I think this works the best because the feature framework works particularly well for provisioning, but not so well for ongoing site management. This is why there is something of a distinction between WCM sites and team sites. In a team site, the site is provisioned initially with a set of functionality and default content, and then ongoing management is really restricted to development of new bits of functionality (hence features suit this requirement well) and content/documents are added by users. A WCM site often requires very careful lifecycle management of functionality (and content), and I don't think the feature framework caters well for this.

Comments especially welcome on this topic!

4 comments:

tsooj said...

This really is an interesting post. Tnx very much! What i don't understand is the last part about wcm vs teamsites, ongoing management vs provisioning.

If i understand you correctly; it is best practice to avoid features with wcm with Production , staging etc.
To use content deployment instead. For team sites the other way around ,am i right? But if a developer creates a solution for a wcm site. You use the solution package to deploy the solution on other environments but you still use content deployment for content.

It confuses me, so if i can't make myself clear i appologise

regars ,Joost

Chris O'Brien said...

Joost,

The question of which deployment strategy to use is an interesting one! In my opinion, there are many factors which should be involved in the decision - it may not be as simple as whether the site is a WCM or team site.

However what I was referring to in the last paragraph is that these types of sites have very different characteristics. For a team site (collaboration), the site is generally created and then end users use it. Updates may not happen regularly once the site is in use. However for a WCM site (e.g. a .com site), updates are likely to happen fairly regularly (in the sites I work on) - page layouts, master pages, content types, site columns would all need to be updated regularly. The Feature framework doesn't really deal with this well. However, Content Deployment does take care of this kind of thing. But remember, Content Deployment is intended to take all content across to the target environment - it's not possible without using the API to be more granular.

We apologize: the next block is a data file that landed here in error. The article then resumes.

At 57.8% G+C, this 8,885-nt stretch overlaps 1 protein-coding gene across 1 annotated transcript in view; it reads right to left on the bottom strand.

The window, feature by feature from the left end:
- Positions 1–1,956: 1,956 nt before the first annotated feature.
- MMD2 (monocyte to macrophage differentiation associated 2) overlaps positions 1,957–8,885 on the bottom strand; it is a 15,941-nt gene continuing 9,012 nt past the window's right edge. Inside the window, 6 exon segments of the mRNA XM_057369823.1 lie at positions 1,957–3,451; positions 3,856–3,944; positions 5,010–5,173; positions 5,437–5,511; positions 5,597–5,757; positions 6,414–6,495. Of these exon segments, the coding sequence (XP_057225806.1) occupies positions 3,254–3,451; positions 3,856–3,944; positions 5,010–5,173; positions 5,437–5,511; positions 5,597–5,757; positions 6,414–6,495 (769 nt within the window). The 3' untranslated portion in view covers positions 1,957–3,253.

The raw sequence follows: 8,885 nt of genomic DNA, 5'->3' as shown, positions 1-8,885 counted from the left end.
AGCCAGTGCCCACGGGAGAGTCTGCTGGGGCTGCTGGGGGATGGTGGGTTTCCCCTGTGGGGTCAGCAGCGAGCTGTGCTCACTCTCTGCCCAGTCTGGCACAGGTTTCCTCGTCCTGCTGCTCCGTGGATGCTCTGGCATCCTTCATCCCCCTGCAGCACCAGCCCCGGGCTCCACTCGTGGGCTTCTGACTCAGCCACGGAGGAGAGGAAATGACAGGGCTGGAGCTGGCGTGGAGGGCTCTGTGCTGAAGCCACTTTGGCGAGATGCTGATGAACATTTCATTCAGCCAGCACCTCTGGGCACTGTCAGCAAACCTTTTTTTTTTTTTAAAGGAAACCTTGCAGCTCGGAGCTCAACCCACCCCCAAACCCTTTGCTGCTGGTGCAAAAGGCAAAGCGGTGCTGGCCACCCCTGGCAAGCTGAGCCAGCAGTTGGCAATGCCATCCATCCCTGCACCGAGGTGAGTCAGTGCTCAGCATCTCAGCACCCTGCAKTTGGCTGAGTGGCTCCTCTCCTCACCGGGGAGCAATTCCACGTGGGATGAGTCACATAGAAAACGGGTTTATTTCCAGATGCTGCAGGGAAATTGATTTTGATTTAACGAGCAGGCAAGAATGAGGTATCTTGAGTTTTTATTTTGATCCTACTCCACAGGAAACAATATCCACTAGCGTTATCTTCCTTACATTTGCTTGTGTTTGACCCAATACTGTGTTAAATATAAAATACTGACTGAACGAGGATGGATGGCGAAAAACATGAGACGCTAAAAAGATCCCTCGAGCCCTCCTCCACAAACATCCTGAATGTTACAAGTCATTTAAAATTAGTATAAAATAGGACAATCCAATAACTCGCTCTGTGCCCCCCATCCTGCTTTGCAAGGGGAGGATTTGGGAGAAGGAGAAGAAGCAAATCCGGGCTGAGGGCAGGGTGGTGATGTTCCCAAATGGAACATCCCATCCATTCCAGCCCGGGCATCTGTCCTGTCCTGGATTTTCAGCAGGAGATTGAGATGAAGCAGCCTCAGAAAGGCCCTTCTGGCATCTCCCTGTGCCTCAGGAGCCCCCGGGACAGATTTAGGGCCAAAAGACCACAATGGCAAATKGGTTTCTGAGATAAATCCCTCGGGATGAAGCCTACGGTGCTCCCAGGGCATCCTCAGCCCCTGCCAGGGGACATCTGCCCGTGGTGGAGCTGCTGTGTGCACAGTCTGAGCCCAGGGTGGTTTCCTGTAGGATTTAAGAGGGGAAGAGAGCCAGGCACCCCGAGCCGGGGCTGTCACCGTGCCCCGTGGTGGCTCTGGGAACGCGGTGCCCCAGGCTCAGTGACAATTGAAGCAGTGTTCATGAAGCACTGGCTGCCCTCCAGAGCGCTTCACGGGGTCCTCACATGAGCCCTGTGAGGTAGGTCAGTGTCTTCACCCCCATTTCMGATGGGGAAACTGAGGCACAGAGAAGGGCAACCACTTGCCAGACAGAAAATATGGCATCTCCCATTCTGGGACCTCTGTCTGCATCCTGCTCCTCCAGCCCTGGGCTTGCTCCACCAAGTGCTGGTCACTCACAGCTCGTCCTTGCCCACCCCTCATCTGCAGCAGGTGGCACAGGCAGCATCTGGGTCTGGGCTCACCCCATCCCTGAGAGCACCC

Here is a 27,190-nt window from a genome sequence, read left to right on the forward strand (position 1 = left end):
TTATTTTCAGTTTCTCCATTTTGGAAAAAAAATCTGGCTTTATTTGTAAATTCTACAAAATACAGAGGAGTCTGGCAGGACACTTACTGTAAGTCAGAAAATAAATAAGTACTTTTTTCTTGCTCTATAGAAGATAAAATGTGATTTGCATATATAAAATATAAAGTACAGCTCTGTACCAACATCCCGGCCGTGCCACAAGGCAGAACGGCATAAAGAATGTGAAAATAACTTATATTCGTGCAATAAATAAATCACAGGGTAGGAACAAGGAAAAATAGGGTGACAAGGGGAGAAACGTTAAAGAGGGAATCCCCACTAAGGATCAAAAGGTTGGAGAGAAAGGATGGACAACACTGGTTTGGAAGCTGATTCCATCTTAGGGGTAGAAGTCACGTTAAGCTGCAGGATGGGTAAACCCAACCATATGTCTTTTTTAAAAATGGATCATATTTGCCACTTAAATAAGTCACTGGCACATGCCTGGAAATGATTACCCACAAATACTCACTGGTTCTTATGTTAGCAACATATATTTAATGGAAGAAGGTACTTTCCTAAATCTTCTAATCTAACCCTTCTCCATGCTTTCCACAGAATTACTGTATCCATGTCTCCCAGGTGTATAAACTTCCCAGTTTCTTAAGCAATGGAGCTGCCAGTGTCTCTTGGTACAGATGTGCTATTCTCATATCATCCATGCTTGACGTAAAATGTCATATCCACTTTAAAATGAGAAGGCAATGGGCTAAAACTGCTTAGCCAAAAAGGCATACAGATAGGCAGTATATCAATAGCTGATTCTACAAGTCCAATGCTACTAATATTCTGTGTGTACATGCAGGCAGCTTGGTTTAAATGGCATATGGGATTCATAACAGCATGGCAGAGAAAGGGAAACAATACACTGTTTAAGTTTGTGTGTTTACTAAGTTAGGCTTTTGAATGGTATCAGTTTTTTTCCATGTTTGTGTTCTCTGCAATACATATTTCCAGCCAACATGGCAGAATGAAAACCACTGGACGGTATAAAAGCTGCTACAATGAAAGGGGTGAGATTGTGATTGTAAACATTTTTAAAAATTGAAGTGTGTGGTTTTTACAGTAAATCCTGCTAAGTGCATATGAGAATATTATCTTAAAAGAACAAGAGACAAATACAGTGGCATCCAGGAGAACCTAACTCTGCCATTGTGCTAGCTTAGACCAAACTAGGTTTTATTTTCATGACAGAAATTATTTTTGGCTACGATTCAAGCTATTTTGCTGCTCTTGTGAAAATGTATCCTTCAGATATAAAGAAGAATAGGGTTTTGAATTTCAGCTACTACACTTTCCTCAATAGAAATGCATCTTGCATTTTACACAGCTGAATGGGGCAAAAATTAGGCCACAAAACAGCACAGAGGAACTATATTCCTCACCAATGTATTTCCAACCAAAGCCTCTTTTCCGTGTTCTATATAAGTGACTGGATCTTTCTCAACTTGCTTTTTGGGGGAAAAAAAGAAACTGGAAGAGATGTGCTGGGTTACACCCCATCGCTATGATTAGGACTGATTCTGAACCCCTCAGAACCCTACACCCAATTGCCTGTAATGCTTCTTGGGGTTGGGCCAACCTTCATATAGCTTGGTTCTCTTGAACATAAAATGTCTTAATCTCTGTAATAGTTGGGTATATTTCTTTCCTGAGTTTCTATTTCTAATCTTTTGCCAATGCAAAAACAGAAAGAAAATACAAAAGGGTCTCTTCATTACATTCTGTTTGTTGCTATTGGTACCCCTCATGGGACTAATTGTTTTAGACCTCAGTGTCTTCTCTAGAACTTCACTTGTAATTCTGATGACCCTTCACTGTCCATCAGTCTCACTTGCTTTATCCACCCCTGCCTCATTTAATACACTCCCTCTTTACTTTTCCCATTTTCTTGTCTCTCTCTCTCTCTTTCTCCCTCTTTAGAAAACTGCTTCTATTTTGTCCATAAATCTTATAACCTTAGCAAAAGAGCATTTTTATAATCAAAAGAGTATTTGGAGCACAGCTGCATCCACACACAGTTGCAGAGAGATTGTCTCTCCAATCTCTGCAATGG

These are the type of factors to consider in your decision of which way to go. It might be that a mixed approach is best as I suggest.

HTH,

Chris.

Marcel said...

Hi Chris,

this is an old post but I read it just a week ago and still wandering around with the things you said here. These are my thoughts about building a sharepont wcm site, could you check if our approach is a good practice?

I'm building a site with my team and we all have MCMS background. As we started building we came up with the idea to create and deploy the site using features (site columns, content types, master page and page layouts) and eventually a solution package. This way (is our opinion at this moment) all our "structure" is on the file system and we can use subversion to keep track of changes or rebuild/reinstall the site from scratch if we want to.

After the site is created and ready for production we could make our changes (for maintenance) by updating the features/solution packages and deploy it to production.

With this approach we want to use the sharepoint content deploment itself just for the content the customer has created.

So this is how we think about, can you confirm this approach or is it bad practice. I just can't decide...

Thanks in advance,

Marcel

Chris O'Brien said...

Hi Marcel,

Apologies for the delay in replying, I've been on holiday.

What you describe is effectively how I've developed WCM sites. However, with the current tools it can certainly be more effort to develop using Features, so this should be considered. The advantages are that the site can be rebuilt from scratch and you can develop more incrementally.

You might be aware that content deployment analyzes all the dependencies of the site for you, and therefore takes across all site columns, content types etc., so this can be useful. However, the out-of-the-box tools aren't granular, so a custom tool may be required if you were to use this extensively. I recently posted on
deployment using STSADM export or the content migration API, and intend to write a more detailed article on the different methods and their characteristics in the next few days.

HTH,

Chris.